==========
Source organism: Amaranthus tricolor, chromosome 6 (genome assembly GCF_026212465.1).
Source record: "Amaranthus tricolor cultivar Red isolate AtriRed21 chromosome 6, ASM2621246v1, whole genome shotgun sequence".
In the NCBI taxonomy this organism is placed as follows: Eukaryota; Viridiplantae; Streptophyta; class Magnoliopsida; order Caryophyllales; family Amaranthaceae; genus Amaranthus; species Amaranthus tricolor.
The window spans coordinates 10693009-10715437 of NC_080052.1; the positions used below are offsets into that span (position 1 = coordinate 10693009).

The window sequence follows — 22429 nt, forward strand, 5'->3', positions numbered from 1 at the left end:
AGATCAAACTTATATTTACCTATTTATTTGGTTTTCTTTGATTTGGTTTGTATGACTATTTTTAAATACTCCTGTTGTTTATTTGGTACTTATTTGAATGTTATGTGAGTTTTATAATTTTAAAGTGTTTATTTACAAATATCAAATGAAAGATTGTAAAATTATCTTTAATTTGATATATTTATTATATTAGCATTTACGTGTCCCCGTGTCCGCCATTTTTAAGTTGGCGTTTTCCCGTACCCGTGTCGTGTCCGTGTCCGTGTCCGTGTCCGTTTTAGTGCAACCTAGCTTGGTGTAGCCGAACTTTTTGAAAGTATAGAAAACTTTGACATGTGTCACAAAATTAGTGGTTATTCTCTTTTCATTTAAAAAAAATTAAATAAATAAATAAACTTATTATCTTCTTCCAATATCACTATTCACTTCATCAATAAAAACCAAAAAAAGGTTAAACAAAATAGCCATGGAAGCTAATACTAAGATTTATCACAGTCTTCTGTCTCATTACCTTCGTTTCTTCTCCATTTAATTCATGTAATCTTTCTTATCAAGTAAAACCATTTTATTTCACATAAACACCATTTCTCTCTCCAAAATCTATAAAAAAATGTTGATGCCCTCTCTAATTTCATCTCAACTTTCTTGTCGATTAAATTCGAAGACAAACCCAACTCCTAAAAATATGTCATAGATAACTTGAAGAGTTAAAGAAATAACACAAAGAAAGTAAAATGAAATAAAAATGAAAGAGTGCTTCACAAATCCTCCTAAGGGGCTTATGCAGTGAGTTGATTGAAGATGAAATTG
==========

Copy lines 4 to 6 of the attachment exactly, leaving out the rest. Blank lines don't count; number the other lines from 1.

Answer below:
The window spans coordinates 10693009-10715437 of NC_080052.1; the positions used below are offsets into that span (position 1 = coordinate 10693009).

The window sequence follows — 22429 nt, forward strand, 5'->3', positions numbered from 1 at the left end:
AGATCAAACTTATATTTACCTATTTATTTGGTTTTCTTTGATTTGGTTTGTATGACTATTTTTAAATACTCCTGTTGTTTATTTGGTACTTATTTGAATGTTATGTGAGTTTTATAATTTTAAAGTGTTTATTTACAAATATCAAATGAAAGATTGTAAAATTATCTTTAATTTGATATATTTATTATATTAGCATTTACGTGTCCCCGTGTCCGCCATTTTTAAGTTGGCGTTTTCCCGTACCCGTGTCGTGTCCGTGTCCGTGTCCGTGTCCGTTTTAGTGCAACCTAGCTTGGTGTAGCCGAACTTTTTGAAAGTATAGAAAACTTTGACATGTGTCACAAAATTAGTGGTTATTCTCTTTTCATTTAAAAAAAATTAAATAAATAAATAAACTTATTATCTTCTTCCAATATCACTATTCACTTCATCAATAAAAACCAAAAAAAGGTTAAACAAAATAGCCATGGAAGCTAATACTAAGATTTATCACAGTCTTCTGTCTCATTACCTTCGTTTCTTCTCCATTTAATTCATGTAATCTTTCTTATCAAGTAAAACCATTTTATTTCACATAAACACCATTTCTCTCTCCAAAATCTATAAAAAAATGTTGATGCCCTCTCTAATTTCATCTCAACTTTCTTGTCGATTAAATTCGAAGACAAACCCAACTCCTAAAAATATGTCATAGATAACTTGAAGAGTTAAAGAAATAACACAAAGAAAGTAAAATGAAATAAAAATGAAAGAGTGCTTCACAAATCCTCCTAAGGGGCTTATGCAGTGAGTTGATTGAAGATGAAATTG